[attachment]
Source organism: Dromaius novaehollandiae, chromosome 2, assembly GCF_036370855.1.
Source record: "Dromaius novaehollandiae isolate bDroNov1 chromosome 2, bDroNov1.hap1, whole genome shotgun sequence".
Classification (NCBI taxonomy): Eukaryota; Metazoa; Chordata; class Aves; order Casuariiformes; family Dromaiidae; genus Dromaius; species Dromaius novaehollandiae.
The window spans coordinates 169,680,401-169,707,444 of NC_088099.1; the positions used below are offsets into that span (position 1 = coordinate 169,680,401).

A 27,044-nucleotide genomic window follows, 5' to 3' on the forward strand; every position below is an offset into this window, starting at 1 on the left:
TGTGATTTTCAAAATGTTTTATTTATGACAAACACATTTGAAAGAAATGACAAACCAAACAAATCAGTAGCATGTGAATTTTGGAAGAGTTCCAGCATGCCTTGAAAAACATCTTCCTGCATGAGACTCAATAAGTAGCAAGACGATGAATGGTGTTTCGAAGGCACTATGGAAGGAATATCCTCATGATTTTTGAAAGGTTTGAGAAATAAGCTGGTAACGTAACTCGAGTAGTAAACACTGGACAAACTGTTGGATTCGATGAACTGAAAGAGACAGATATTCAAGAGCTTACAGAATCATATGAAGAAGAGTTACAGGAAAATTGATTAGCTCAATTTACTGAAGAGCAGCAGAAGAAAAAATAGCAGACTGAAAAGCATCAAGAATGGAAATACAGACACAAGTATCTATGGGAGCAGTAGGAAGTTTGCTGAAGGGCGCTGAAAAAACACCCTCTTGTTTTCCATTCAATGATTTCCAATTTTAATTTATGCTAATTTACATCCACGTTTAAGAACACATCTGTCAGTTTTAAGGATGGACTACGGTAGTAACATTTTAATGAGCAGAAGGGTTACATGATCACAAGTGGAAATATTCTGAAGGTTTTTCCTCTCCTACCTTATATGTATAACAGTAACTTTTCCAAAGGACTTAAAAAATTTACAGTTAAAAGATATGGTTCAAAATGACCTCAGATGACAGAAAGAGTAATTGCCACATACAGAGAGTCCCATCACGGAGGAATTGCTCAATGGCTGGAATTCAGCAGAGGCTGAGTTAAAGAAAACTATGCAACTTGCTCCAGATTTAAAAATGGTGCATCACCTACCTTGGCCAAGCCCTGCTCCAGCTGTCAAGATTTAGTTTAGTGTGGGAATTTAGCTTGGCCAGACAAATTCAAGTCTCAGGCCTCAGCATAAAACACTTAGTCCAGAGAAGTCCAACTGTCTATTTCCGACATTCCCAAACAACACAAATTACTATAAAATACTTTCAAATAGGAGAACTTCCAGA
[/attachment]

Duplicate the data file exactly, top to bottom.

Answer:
Source organism: Dromaius novaehollandiae, chromosome 2, assembly GCF_036370855.1.
Source record: "Dromaius novaehollandiae isolate bDroNov1 chromosome 2, bDroNov1.hap1, whole genome shotgun sequence".
Classification (NCBI taxonomy): Eukaryota; Metazoa; Chordata; class Aves; order Casuariiformes; family Dromaiidae; genus Dromaius; species Dromaius novaehollandiae.
The window spans coordinates 169,680,401-169,707,444 of NC_088099.1; the positions used below are offsets into that span (position 1 = coordinate 169,680,401).

A 27,044-nucleotide genomic window follows, 5' to 3' on the forward strand; every position below is an offset into this window, starting at 1 on the left:
TGTGATTTTCAAAATGTTTTATTTATGACAAACACATTTGAAAGAAATGACAAACCAAACAAATCAGTAGCATGTGAATTTTGGAAGAGTTCCAGCATGCCTTGAAAAACATCTTCCTGCATGAGACTCAATAAGTAGCAAGACGATGAATGGTGTTTCGAAGGCACTATGGAAGGAATATCCTCATGATTTTTGAAAGGTTTGAGAAATAAGCTGGTAACGTAACTCGAGTAGTAAACACTGGACAAACTGTTGGATTCGATGAACTGAAAGAGACAGATATTCAAGAGCTTACAGAATCATATGAAGAAGAGTTACAGGAAAATTGATTAGCTCAATTTACTGAAGAGCAGCAGAAGAAAAAATAGCAGACTGAAAAGCATCAAGAATGGAAATACAGACACAAGTATCTATGGGAGCAGTAGGAAGTTTGCTGAAGGGCGCTGAAAAAACACCCTCTTGTTTTCCATTCAATGATTTCCAATTTTAATTTATGCTAATTTACATCCACGTTTAAGAACACATCTGTCAGTTTTAAGGATGGACTACGGTAGTAACATTTTAATGAGCAGAAGGGTTACATGATCACAAGTGGAAATATTCTGAAGGTTTTTCCTCTCCTACCTTATATGTATAACAGTAACTTTTCCAAAGGACTTAAAAAATTTACAGTTAAAAGATATGGTTCAAAATGACCTCAGATGACAGAAAGAGTAATTGCCACATACAGAGAGTCCCATCACGGAGGAATTGCTCAATGGCTGGAATTCAGCAGAGGCTGAGTTAAAGAAAACTATGCAACTTGCTCCAGATTTAAAAATGGTGCATCACCTACCTTGGCCAAGCCCTGCTCCAGCTGTCAAGATTTAGTTTAGTGTGGGAATTTAGCTTGGCCAGACAAATTCAAGTCTCAGGCCTCAGCATAAAACACTTAGTCCAGAGAAGTCCAACTGTCTATTTCCGACATTCCCAAACAACACAAATTACTATAAAATACTTTCAAATAGGAGAACTTCCAGA